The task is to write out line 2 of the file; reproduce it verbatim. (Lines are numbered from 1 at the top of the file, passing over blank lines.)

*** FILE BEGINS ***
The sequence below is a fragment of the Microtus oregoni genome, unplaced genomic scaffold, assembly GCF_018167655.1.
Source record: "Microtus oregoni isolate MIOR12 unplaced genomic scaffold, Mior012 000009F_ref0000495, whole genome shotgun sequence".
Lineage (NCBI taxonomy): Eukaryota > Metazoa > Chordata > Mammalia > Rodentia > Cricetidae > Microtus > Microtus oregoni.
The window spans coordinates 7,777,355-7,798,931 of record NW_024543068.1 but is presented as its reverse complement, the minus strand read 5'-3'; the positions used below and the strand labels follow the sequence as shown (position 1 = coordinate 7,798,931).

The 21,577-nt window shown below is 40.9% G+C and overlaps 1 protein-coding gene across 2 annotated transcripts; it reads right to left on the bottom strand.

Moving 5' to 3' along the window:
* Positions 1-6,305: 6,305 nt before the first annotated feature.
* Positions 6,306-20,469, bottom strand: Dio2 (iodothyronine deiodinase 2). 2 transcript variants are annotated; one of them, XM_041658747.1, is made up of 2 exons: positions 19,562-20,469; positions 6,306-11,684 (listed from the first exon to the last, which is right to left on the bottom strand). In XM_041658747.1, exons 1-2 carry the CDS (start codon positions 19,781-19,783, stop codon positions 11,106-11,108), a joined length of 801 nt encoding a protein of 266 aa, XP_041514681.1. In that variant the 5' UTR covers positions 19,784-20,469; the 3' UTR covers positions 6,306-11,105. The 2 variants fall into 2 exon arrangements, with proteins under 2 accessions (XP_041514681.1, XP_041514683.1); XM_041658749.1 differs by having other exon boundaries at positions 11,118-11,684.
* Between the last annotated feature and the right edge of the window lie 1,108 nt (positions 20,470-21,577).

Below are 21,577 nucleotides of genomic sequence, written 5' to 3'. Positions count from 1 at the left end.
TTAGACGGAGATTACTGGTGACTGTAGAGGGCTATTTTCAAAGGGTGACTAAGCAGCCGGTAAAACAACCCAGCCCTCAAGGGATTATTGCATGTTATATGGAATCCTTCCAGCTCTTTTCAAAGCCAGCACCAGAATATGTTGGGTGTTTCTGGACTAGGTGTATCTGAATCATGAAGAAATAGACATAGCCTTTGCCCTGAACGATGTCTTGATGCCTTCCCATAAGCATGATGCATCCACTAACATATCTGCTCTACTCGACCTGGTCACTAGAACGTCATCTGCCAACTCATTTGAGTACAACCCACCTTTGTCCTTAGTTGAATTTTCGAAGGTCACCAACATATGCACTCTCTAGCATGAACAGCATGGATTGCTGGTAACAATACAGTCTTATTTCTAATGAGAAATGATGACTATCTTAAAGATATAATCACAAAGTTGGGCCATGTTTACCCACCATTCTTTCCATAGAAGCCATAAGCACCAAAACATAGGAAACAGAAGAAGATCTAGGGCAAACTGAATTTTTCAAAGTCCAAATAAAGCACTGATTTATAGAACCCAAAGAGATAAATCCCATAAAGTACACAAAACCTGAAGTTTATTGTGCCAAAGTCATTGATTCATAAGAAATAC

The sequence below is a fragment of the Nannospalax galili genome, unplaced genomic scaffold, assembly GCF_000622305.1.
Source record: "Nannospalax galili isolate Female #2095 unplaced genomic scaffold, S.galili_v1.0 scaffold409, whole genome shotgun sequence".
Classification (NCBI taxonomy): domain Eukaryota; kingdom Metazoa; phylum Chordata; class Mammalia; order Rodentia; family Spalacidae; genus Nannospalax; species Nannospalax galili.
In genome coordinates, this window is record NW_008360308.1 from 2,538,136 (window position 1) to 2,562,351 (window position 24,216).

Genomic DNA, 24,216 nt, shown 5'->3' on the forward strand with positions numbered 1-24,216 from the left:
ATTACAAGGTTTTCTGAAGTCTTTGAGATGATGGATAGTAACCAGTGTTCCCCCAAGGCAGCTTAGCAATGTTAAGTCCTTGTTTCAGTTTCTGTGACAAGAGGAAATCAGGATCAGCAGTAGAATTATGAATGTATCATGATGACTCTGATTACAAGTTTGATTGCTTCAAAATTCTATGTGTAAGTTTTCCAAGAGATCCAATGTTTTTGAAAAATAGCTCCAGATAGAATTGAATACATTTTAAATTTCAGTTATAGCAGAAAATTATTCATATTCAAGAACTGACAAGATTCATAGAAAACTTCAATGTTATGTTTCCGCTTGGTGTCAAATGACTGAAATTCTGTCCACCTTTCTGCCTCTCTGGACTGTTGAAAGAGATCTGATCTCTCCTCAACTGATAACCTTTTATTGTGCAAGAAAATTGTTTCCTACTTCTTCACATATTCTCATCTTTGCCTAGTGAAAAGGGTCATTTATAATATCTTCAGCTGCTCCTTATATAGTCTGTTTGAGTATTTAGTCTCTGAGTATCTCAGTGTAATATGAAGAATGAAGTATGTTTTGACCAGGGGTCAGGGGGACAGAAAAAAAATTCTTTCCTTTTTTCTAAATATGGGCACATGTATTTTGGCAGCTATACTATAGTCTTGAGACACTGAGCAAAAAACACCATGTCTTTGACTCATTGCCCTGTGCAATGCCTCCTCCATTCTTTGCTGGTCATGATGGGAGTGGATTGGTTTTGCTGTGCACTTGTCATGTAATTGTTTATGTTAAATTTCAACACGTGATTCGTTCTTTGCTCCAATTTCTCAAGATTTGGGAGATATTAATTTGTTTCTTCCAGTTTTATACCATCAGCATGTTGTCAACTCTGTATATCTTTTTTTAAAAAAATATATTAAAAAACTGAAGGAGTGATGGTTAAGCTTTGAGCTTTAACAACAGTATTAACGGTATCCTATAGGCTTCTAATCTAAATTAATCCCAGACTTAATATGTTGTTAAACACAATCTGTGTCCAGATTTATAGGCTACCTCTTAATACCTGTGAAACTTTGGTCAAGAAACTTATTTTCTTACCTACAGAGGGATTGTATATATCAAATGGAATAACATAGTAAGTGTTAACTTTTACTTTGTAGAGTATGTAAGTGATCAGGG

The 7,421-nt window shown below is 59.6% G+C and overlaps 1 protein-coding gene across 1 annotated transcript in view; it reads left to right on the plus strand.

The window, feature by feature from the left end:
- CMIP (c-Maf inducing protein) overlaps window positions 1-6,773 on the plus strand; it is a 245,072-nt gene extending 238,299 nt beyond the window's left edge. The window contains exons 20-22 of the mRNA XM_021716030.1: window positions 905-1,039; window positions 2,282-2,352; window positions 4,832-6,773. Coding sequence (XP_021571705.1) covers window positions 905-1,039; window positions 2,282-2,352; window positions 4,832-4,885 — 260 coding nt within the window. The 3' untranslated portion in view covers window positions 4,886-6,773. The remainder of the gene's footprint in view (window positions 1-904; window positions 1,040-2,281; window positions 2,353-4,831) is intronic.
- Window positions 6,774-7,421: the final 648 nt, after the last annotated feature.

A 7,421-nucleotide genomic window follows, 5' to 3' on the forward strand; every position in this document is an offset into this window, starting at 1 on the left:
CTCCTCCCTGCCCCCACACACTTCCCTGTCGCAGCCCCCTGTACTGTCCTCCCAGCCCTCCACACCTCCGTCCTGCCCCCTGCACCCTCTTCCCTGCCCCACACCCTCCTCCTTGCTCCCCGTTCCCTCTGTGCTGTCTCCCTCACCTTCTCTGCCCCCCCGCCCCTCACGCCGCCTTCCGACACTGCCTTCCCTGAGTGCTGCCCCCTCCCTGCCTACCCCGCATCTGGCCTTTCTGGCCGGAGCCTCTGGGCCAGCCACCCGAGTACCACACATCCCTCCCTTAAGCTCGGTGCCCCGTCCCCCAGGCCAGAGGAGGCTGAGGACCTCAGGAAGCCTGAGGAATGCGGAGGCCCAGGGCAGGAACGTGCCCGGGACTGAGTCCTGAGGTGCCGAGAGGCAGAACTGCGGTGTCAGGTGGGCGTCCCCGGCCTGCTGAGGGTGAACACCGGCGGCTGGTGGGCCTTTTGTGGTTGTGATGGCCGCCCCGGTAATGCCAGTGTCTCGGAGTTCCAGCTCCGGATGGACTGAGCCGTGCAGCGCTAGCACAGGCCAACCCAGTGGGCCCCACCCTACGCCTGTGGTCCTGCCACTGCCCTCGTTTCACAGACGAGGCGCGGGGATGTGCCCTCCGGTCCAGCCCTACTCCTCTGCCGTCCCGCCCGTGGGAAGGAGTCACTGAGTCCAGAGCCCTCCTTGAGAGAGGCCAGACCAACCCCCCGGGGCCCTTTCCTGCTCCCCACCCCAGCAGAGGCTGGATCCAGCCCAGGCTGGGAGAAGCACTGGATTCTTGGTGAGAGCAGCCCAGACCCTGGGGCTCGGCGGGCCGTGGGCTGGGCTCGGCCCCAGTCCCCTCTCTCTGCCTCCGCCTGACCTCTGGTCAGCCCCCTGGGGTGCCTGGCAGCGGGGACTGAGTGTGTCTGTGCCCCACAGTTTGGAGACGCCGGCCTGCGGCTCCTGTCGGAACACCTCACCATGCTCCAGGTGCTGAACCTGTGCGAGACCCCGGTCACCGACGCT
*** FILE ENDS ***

Source record: "Microtus oregoni isolate MIOR12 unplaced genomic scaffold, Mior012 000009F_ref0000495, whole genome shotgun sequence".